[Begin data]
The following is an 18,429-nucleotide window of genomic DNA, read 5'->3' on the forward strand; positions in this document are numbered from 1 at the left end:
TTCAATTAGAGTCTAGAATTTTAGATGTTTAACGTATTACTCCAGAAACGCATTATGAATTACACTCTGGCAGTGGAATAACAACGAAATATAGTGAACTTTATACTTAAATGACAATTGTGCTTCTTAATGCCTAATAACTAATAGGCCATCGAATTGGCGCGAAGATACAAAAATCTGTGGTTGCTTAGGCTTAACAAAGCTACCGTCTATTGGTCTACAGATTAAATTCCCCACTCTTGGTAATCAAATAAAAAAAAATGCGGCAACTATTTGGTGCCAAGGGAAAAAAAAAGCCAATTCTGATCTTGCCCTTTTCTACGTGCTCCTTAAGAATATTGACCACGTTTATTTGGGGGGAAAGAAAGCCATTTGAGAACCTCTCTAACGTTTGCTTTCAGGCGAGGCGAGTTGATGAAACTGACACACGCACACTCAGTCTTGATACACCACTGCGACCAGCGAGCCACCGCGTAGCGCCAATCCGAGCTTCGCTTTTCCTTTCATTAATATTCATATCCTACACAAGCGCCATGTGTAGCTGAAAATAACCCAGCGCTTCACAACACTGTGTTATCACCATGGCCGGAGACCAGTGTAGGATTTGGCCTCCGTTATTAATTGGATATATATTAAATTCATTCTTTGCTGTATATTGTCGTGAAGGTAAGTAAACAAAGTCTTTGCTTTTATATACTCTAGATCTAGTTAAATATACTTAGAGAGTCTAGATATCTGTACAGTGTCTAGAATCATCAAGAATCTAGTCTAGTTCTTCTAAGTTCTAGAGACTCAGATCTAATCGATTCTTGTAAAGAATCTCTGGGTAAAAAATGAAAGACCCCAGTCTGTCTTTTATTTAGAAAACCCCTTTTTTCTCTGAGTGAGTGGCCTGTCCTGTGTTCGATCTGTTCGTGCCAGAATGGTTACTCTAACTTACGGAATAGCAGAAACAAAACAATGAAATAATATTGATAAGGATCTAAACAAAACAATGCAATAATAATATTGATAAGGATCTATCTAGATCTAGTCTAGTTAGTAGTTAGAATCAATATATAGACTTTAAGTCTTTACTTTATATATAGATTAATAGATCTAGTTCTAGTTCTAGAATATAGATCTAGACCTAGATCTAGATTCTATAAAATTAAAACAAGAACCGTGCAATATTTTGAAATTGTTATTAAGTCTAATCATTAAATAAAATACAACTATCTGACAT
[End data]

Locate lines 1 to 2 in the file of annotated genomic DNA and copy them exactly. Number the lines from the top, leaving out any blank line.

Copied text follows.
The following is an 18,429-nucleotide window of genomic DNA, read 5'->3' on the forward strand; positions in this document are numbered from 1 at the left end:
TTCAATTAGAGTCTAGAATTTTAGATGTTTAACGTATTACTCCAGAAACGCATTATGAATTACACTCTGGCAGTGGAATAACAACGAAATATAGTGAACTTTATACTTAAATGACAATTGTGCTTCTTAATGCCTAATAACTAATAGGCCATCGAATTGGCGCGAAGATACAAAAATCTGTGGTTGCTTAGGCTTAACAAAGCTACCGTCTATTGGTCTACAGATTAAATTCCCCACTCTTGGTAATCAAATAAAAAAAAATGCGGCAACTATTTGGTGCCAAGGGAAAAAAAAAGCCAATTCTGATCTTGCCCTTTTCTACGTGCTCCTTAAGAATATTGACCACGTTTATTTGGGGGGAAAGAAAGCCATTTGAGAACCTCTCTAACGTTTGCTTTCAGGCGAGGCGAGTTGATGAAACTGACACACGCACACTCAGTCTTGATACACCACTGCGACCAGCGAGCCACCGCGTAGCGCCAATCCGAGCTTCGCTTTTCCTTTCATTAATATTCATATCCTACACAAGCGCCATGTGTAGCTGAAAATAACCCAGCGCTTCACAACACTGTGTTATCACCATGGCCGGAGACCAGTGTAGGATTTGGCCTCCGTTATTAATTGGATATATATTAAATTCATTCTTTGCTGTATATTGTCGTGAAGGTAAGTAAACAAAGTCTTTGCTTTTATATACTCTAGATCTAGTTAAATATACTTAGAGAGTCTAGATATCTGTACAGTGTCTAGAATCATCAAGAATCTAGTCTAGTTCTTCTAAGTTCTAGAGACTCAGATCTAATCGATTCTTGTAAAGAATCTCTGGGTAAAAAATGAAAGACCCCAGTCTGTCTTTTATTTAGAAAACCCCTTTTTTCTCTGAGTGAGTGGCCTGTCCTGTGTTCGATCTGTTCGTGCCAGAATGGTTACTCTAACTTACGGAATAGCAGAAACAAAACAATGAAATAATATTGATAAGGATCTAAACAAAACAATGCAATAATAATATTGATAAGGATCTATCTAGATCTAGTCTAGTTAGTAGTTAGAATCAATATATAGACTTTAAGTCTTTACTTTATATATAGATTAATAGATCTAGTTCTAGTTCTAGAATATAGATCTAGACCTAGATCTAGATTCTATAAAATTAAAACAAGAACCGTGCAATATTTTGAAATTGTTATTAAGTCTAATCATTAAATAAAATACAACTATCTGACAT